slurring their words in aged whiskey or
rolling their vowels in brandy snifters
come together in every city nameless.
It is a place where Roman Cardinals
take off their shoes, turn water into wine
and pass bread among poor fishermen,
a place where Rothschild’s sew buttons
onto the very fabric of industrial society,
knowing what seam clothes the factories,
what clothes the university professors,
and where the owners of the deepest mines
crush the land itself into the finest jewels.
It is a place linked by placelessness,
stretching across one continent to another
identified most by the silence of gravitas,
the number of communication lines run in,
the generations that have grown in-bred
that own the media that no one writes of,
that is the heartbeat that fills our lives.
Found almost always where least expected
it wears the dappled camouflage of soldiers
who have enlisted on the wings of angels,
and its music, its heady perfumes, baubles,
metaphysical incantations, whispered siren songs
are the darkest deepest richest fabric woven
in the city within the city within our home.
Jared Smith is the author of ten published volumes of poetry, including his Collected Poems: 1971-2011; two multimedia stage adaptations of his work, presented in New York and Chicago; and two CDs. His poems, essays, and literary commentary have appeared in hundreds of journals in this country and abroad, and he has appeared on both NPR and Pacifica networks. He has served on the Editorial Staff of several of the country's leading literary publications, including Screening Committee Member and then Board Member of The New York Quarterly, Contributing Columnist for Home Planet News, and three time Guest Poetry Editor for The Pedestal, as well as serving as the past Poetry Editor for the Colorado Mountain Club's Trail & Timberline Magazine. He as well remains a member of The Advisory Board of The New York Quarterly. He also served as host of several poetry venues in New York's Greenwich Village, President of the non-profit Poets & Patrons in Chicago, and is active in a number of local and regional literary and arts organizations. He is currently a contributing editor for Turtle Island Quarterly.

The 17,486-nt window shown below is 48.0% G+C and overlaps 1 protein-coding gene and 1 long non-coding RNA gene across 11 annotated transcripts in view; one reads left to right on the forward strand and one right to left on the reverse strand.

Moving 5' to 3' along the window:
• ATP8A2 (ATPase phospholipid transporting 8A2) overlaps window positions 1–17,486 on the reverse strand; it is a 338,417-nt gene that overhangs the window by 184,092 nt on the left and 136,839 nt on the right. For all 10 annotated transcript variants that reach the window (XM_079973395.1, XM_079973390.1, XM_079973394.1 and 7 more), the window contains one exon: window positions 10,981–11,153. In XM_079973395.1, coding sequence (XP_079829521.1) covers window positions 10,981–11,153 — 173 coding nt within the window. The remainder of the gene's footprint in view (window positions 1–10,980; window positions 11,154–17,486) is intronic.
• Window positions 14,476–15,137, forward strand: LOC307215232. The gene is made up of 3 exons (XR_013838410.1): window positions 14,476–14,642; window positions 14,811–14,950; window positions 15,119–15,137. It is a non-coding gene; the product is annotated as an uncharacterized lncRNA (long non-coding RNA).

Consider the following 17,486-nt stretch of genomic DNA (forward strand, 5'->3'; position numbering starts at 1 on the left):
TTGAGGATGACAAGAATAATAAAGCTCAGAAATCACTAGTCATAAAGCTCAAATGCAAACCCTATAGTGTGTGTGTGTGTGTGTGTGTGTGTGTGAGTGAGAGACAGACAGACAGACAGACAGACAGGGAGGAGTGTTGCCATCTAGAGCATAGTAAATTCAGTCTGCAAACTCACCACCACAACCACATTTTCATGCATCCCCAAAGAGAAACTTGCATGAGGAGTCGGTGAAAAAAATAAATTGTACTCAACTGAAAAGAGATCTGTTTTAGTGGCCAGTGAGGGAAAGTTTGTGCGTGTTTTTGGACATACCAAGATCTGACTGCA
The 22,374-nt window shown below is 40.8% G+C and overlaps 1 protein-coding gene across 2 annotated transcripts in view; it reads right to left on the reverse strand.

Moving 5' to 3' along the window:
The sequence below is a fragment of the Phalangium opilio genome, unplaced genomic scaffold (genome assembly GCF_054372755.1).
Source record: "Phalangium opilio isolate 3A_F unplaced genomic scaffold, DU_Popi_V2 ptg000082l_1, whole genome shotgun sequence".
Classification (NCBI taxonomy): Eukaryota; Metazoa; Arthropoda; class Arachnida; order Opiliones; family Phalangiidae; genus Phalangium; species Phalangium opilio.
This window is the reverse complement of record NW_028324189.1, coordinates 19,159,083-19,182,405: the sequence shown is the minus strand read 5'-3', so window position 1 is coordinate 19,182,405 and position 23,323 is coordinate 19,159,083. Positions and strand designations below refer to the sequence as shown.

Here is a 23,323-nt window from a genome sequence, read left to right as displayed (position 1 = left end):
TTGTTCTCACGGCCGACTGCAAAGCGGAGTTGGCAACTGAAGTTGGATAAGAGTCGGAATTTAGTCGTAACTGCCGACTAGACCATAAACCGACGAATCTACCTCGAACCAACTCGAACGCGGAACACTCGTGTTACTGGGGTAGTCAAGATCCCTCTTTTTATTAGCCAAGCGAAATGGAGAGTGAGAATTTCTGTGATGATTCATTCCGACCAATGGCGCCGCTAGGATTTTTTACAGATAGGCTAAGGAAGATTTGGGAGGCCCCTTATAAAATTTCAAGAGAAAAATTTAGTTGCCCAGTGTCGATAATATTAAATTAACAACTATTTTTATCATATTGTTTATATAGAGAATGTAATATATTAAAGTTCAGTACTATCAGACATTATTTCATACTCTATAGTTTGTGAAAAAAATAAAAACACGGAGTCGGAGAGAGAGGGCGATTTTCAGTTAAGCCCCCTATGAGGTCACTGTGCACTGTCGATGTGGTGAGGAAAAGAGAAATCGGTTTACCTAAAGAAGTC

Poem by Annie Stenzel
Diorama, minus one dimension
Each habitat is set apart from its improbable neighbor
as though the miles that separate the outback, say,
from the tundra, are compressed within the walls of each Lucite cage.
No fear that any trace of the wirewood trees and wattle,
the emu and bustard in the foreground, pack of dingoes
hunched by the carcass of a kangaroo to the rear
will creep next door to disturb the sere landscape
where a snowy owl nests near tufted saxifrage, indifferent
to the caribou but wary of a fox on the horizon.
So the breadth and depth are there, but what about time?
In the next diorama down, that man in the tule boat with a wealth
of fish at his feet won’t ever reach the village where the hearth waits ready,
and half-clad children play by a flickering flame.
That’s the bad news. The good news is, as you walk through the silent
hall, Vesuvius will never overtake the frantic mother
who races away from Pompeii with an infant clutched in her arms.
Annie Stenzel‘s poems have most recently appeared in the print journals Catamaran Literary Reader, Quiddity, and Ambit; in anthologies titled Patient Poets and Ten Years of Medicine and the Arts; and in the online journal Unsplendid. She has work forthcoming in Lunch Ticket and Right Hand Pointing. Her work has twice been nominated for a Pushcart Prize. She is also a letterpress printer, never happier than when her hands are covered in ink. She works at a mid-sized law firm in San Francisco but lives across the Bay.